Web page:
With up to 15 slots available for mobile betting licenses in Massachusetts, 42 companies have submitted notice that they intend to pursue licensure in the commonwealth.
The Massachusetts Gaming Commission (MGC) last month asked interested entities to submit a notice of intent to help the sports-betting landscape “come into focus” as the commission begins its rulemaking and licensing process following the passage of legislation permitting sports betting in early August.
Forty-two companies submitted notices of intent prior to Wednesday’s deadline, including most of the U.S. sports-betting industry’s familiar names. The MGC released the list on Thursday (September 1).
The notice of intent is not an application for a license, and companies that did not submit notice of intent are not precluded from applying for a sports wagering license once they actually become available.
Each of the state’s three land-based casino operators — MGM Resorts International, PENN Entertainment and Wynn Resorts — filed notice, as they are able to operate both a land-based sportsbook at their properties and up to two mobile skins, potentially creating up to three market-access opportunities in addition to the operators’ own betting platforms.
In addition, the state’s two off-track simulcast parlors submitted notices, as they can operate a retail sportsbook and one mobile betting skin.
Beyond the tethered properties, the law allows the commission to issue up to seven additional mobile betting licenses that are not tethered to an existing land-based property, creating significant demand for what is a limited supply.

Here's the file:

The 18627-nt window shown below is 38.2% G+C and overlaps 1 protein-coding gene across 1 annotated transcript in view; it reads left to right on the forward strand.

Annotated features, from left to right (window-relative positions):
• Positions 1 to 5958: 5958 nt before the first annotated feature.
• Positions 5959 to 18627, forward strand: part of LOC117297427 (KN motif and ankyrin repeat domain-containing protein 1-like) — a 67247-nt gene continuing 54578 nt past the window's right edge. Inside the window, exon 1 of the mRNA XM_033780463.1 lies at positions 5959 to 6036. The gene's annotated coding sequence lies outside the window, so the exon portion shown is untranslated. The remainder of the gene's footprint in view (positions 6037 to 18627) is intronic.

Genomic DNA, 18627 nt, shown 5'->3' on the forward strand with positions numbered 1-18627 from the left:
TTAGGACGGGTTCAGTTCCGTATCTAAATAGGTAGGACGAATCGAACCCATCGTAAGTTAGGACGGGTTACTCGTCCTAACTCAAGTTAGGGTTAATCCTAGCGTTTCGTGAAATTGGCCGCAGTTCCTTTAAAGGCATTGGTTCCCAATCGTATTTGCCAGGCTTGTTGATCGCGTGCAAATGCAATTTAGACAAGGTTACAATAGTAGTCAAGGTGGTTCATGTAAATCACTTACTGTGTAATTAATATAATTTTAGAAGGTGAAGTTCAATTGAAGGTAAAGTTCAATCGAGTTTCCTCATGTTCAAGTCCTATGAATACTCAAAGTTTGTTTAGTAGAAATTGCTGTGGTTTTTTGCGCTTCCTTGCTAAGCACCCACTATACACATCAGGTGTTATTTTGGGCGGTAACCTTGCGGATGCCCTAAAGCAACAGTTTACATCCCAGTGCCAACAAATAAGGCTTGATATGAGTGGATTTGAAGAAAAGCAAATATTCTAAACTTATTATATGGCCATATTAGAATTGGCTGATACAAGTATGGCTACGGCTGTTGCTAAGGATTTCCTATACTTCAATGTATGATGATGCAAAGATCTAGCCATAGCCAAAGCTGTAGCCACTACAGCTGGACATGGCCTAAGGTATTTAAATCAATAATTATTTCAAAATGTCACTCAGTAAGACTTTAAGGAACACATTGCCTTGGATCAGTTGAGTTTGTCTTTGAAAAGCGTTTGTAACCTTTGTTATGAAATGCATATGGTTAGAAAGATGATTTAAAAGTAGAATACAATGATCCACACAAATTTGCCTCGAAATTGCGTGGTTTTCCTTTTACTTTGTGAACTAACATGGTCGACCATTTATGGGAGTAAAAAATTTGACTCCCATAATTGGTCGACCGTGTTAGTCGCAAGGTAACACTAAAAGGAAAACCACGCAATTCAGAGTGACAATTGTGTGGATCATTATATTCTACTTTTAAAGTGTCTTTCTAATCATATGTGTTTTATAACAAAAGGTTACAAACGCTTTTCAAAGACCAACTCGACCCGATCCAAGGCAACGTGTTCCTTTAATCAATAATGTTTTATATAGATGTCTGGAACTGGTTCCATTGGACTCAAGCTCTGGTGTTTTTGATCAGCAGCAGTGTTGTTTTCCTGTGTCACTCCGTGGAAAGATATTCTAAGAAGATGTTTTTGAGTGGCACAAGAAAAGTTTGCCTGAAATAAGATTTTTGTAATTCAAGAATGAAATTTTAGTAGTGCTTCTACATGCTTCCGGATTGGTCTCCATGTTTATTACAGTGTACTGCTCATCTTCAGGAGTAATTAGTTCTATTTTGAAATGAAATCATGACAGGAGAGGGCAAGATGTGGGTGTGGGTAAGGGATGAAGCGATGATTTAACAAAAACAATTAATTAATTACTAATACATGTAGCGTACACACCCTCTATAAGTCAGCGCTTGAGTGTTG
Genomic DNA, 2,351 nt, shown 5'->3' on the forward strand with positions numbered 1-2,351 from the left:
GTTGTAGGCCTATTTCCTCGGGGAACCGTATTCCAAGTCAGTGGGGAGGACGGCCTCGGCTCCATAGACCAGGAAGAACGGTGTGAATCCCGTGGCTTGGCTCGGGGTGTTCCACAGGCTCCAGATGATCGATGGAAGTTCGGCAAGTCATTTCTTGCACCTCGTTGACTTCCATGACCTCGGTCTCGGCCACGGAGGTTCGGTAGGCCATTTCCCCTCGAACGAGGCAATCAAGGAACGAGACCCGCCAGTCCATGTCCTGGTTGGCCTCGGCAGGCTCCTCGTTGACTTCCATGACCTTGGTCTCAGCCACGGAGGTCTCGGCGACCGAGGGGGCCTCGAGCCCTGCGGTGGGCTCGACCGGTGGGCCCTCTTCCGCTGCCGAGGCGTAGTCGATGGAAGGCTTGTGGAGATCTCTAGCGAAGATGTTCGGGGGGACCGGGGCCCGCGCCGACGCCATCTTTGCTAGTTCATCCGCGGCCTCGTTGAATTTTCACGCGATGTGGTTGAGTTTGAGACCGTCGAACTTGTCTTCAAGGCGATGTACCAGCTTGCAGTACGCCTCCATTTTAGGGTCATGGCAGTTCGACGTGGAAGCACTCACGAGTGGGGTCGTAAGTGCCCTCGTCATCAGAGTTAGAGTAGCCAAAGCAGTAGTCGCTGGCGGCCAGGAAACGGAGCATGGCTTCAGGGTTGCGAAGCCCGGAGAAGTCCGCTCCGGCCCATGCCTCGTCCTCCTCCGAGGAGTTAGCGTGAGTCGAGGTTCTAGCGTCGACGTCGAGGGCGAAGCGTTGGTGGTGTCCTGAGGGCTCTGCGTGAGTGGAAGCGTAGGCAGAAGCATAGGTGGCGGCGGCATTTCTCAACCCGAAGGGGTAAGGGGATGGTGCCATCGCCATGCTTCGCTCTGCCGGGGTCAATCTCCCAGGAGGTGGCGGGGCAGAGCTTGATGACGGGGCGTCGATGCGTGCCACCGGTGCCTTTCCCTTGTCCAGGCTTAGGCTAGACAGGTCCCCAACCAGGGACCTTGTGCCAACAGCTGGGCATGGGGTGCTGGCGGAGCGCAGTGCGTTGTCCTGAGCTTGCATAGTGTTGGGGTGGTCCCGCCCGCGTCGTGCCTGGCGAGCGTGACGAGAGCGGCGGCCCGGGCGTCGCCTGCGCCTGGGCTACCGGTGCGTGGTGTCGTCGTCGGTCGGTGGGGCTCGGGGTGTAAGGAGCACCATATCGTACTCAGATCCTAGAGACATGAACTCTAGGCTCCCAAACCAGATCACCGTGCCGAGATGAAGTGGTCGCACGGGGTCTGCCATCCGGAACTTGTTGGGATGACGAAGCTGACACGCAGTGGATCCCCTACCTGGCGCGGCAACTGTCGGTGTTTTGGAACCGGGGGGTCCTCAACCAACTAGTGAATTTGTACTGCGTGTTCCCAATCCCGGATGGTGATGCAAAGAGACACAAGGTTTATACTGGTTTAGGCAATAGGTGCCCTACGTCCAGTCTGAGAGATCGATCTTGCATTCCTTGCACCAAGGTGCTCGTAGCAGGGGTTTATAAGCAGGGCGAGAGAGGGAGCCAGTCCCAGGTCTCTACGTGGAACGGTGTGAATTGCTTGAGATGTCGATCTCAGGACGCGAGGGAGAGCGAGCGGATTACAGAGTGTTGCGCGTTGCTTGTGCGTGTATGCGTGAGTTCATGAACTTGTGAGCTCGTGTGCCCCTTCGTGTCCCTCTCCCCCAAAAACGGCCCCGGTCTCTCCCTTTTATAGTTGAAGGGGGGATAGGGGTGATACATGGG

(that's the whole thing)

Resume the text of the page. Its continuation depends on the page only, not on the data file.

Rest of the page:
Market leaders FanDuel and the Boston-based DraftKings filed their notice, in addition to a host of larger U.S. operators including Caesars Entertainment, Bally’s Corporation and Rush Street Interactive.
European-based operators were also plentiful on the list of interested parties, including bet365, 888, Betway, Betfred and Unibet, along with Australian-based PointsBet and BlueBet.
The list also included several tribal-based operators, including the Seminole Tribe of Florida’s Hard Rock brand, as well as Mohegan Gaming and Entertainment and the Flandreau Santee Sioux Tribe of South Dakota.
Retail giant Fanatics also continued its interest in entering the sports-betting space by filing notice of its intent to seek a license in Massachusetts. Fanatics CEO Michael Rubin maintained during an appearance on “The Volume” podcast this week that the company plans to take its first bets by the end of the year.
The next step for the commission is to continue its rulemaking process, with the next hearing to discuss sports wagering scheduled for September 8.
The MGC has been non-committal to date on a projected timeline for launch but intends to hold several more hearings with stakeholders in the coming weeks, including one for prospective mobile operators and another to discuss responsible gaming and advertising.
The commission held its first stakeholder meeting with casino operators and off-track betting operators on August 18 with the key discussions focusing on advertising regulations and kiosk placement on property.
House Bill 5164 allows any qualified gaming entity to request a temporary license for immediate commencement of betting operations, with a $1m license fee for the temporary license. The temporary license is functional for one year or until the commission makes a final determination on the pending operator license.
Full licensure will include a $5m fee for a five-year license, with the $1m for the temporary license being credited back to operators. After five years, operators will have to pay a $5m renewal fee.
Applicants also must pay a $200,000 processing fee for investigation costs, as well as any additional cost if the $200,000 proves insufficient to complete the investigations.
Operators will pay a 15 percent tax on retail betting and a 20 percent tax on mobile betting on adjusted gross revenues, which includes a deduction for federal excise tax. The commission has also expressed a willingness to consider allowing deductions for promotional play as part of its rulemaking process.